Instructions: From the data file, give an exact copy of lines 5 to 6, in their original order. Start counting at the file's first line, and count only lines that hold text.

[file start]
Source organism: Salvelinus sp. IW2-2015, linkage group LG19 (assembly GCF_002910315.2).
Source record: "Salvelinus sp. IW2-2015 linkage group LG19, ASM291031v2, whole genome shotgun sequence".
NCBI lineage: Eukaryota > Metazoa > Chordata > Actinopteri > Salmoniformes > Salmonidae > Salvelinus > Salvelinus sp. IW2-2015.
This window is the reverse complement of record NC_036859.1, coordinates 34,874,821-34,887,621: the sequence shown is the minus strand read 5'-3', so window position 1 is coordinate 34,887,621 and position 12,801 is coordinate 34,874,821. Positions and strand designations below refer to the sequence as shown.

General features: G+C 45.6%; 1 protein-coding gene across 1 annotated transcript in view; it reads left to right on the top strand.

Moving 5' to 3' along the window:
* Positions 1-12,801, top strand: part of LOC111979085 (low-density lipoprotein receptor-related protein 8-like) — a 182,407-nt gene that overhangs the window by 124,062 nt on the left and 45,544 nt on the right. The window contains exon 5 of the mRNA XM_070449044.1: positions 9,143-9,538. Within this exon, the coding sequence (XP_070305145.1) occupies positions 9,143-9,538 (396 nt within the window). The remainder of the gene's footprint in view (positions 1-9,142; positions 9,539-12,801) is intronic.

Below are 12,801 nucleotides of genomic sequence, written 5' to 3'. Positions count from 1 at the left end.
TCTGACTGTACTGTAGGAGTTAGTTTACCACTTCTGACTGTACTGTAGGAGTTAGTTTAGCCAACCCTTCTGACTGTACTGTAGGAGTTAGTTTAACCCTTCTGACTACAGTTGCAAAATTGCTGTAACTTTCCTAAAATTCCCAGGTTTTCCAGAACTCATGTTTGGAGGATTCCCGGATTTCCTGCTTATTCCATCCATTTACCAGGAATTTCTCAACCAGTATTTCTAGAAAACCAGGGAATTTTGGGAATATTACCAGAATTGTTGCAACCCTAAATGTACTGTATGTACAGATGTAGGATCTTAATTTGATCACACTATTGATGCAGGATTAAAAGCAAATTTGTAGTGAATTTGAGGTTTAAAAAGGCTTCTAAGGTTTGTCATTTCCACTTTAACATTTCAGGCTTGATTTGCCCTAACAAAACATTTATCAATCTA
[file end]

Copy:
General features: G+C 45.6%; 1 protein-coding gene across 1 annotated transcript in view; it reads left to right on the top strand.

Moving 5' to 3' along the window: